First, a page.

There is no doubt that television has had a huge impact on shaping consumer activity; it is a primary function of the medium. Like virtually everything, television can be used for good or bad. TV’s power to shape our culture could have been harnessed to inspire awareness of history, cultivate the ability to discern between quality and crap, and instill an appreciation for both history and quality. However, the television networks have chosen to promote a consumerist platform which emphasizes replacement rather than conservation and continues to do so even as awareness of environmental concerns becomes more mainstream; it is, of course, all about the money and fueling the economy.
The sad irony is that conservation of our resources can also drive the economy; people who protect historic buildings and the environment also make purchases in order to do so. Infotainment television continues to promote the ludicrous notion that the first thing every new homeowner needs is a sledgehammer. It glamorizes the gutting of entire interiors which are no where near the ends of their lifespans by repeating the process ad nauseam in numerous TV programs. As the old saying goes, “They don’t call it programming for nothing!” Americans have been programmed to be indifferent toward their history, remain in ignorance of it, and even pay to replace it with whatever their television convinces them is the next coolest thing to do.
Scenes like the one below are far more commonplace than they once were; I cringe every time I see a dumpster or trailer piled with building materials which have been needlessly discarded – only to add more material to grind into the earth at the local landfill. I drove by this scene yesterday – what was obviously a mid-century modern ranch house of quality design and construction had lost an original bathroom. Probably built in the early 1960’s, the house had a bathroom which featured custom millwork made of birch – a highly desirable hardwood which is too costly to be used extensively today. Along with the discarded millwork were vintage plumbing fixtures – a cast iron sink with porcelain finish and matching toilet. Both were intact, at least half a century in age, and capable of lasting twice that long. The door and cabinet hardware were similarly of high quality.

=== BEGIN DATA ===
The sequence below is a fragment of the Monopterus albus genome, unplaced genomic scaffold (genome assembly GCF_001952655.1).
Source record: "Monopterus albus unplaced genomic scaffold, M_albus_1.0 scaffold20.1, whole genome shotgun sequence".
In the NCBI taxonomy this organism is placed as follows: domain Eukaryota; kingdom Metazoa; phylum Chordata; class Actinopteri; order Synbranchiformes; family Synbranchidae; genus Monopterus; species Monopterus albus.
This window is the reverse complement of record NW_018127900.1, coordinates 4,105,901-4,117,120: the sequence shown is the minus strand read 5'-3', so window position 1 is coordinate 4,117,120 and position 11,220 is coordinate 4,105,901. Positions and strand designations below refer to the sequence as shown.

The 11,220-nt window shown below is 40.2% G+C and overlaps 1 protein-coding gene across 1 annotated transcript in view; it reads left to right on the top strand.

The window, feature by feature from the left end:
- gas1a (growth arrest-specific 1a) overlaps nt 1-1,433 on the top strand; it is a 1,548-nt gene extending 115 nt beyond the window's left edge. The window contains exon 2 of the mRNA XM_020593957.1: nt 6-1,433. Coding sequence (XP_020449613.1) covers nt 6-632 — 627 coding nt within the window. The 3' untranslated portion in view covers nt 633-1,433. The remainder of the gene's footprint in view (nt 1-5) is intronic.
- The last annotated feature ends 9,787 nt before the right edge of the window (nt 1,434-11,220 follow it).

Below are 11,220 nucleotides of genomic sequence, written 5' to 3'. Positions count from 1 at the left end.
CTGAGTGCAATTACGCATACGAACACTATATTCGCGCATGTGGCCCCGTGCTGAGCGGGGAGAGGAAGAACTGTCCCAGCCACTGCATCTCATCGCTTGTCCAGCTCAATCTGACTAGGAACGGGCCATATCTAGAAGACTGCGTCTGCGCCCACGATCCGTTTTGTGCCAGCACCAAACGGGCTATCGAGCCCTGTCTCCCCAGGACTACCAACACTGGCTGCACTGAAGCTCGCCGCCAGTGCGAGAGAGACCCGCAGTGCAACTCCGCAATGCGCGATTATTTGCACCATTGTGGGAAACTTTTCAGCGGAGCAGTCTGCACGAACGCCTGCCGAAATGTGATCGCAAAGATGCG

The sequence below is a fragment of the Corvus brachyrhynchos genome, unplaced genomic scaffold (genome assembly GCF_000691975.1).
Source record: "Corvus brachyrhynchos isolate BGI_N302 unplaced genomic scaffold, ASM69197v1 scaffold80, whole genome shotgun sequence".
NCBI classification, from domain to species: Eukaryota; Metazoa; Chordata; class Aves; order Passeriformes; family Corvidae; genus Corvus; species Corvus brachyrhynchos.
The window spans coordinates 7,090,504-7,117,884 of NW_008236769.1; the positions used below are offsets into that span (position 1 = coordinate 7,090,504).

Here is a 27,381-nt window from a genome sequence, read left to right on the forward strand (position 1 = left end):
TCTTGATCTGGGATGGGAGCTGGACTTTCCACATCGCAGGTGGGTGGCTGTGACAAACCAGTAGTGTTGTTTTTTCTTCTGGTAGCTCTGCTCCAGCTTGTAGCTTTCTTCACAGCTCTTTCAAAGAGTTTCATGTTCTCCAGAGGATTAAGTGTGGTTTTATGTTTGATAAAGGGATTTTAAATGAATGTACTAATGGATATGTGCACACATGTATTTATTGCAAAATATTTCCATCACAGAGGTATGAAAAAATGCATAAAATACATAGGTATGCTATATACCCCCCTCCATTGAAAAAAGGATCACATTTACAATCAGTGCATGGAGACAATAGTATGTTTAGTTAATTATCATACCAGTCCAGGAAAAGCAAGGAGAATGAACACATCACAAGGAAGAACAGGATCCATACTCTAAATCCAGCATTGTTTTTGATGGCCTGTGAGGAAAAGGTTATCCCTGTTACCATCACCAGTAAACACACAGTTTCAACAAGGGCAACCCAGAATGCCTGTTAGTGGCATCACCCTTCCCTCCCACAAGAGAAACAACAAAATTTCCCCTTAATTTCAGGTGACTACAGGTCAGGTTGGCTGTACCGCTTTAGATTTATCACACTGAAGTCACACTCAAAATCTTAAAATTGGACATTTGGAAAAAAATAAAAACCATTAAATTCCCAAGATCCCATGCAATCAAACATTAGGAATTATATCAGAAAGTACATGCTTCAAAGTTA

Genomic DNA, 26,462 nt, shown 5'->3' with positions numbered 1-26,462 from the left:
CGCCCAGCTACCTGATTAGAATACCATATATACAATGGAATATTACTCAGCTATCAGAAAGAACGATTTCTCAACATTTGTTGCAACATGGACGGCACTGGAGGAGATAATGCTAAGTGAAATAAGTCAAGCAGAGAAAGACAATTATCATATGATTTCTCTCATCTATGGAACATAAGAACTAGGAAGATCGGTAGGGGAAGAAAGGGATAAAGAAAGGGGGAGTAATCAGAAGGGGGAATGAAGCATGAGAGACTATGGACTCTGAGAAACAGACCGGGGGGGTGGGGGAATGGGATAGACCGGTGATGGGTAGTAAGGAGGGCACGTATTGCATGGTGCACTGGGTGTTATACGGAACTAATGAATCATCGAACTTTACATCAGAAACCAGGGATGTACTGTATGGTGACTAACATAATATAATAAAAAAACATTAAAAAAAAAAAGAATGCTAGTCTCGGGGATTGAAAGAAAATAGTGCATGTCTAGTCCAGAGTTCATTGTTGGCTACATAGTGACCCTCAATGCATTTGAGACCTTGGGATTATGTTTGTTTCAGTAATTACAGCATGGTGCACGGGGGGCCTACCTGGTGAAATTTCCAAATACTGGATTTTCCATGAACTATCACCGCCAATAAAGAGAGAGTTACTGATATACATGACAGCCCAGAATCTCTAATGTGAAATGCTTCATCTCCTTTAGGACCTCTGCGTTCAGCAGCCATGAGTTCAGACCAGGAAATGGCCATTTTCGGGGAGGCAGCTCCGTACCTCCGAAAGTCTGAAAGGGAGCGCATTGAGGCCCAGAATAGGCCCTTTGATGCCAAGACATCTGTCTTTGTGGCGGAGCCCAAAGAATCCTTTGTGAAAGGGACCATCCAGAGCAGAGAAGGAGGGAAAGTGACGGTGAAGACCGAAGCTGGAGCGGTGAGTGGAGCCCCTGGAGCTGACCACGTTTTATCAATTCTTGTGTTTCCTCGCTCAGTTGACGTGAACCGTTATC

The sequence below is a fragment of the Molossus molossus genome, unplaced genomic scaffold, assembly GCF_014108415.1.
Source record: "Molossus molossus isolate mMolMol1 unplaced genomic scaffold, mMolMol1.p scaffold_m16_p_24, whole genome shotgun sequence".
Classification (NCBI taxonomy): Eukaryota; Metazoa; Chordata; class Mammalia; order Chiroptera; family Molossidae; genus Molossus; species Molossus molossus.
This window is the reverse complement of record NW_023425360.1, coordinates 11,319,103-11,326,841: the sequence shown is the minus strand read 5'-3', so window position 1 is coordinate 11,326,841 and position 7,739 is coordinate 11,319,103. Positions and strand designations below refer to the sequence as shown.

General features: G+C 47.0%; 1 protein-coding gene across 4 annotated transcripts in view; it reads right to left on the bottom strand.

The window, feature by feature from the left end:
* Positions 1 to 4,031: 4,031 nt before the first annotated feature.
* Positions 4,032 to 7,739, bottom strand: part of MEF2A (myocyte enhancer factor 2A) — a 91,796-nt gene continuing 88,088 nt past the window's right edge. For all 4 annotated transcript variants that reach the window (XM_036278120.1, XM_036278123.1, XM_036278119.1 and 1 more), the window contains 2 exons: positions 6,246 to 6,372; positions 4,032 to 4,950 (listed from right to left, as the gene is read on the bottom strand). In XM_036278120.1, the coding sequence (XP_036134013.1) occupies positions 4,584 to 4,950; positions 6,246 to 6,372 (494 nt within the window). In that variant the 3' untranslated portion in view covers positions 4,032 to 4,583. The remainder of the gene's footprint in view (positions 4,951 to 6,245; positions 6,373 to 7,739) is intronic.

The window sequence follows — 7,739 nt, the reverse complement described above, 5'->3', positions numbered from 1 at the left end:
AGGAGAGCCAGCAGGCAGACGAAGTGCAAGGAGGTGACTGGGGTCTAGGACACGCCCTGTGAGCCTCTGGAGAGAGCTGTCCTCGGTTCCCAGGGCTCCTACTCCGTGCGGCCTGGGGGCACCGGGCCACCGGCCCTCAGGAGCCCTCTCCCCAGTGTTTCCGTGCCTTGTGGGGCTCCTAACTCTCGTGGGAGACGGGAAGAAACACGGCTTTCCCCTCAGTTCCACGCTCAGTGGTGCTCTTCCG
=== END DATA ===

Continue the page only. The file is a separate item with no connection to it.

I’m not alone in my outrage; a fascinating web site, Save The Pink Bathrooms, not only calls attention to this needlessly wasteful phenomenon but also helps to educate people and offers links to resources for people who retain their historic bathrooms. These fixtures, while not Mamie Pink, have been just as disparaged. Despite the growing reach and power of the internet, organizations advocating for conservation and historic preservation are largely ignored. As another old saying goes, “You can lead a horse to water, but you can’t make it drink!”
What will this bathroom be replaced with? Given the limited options available today, it will likely be something that looks a lot like a display at the nearest Big Box home “improvement” center – and, not surprisingly, a lot like what one sees on television programs promoting such replacements.
Say “Goodbye” to another victim of aggressive marketing posing as sage advice: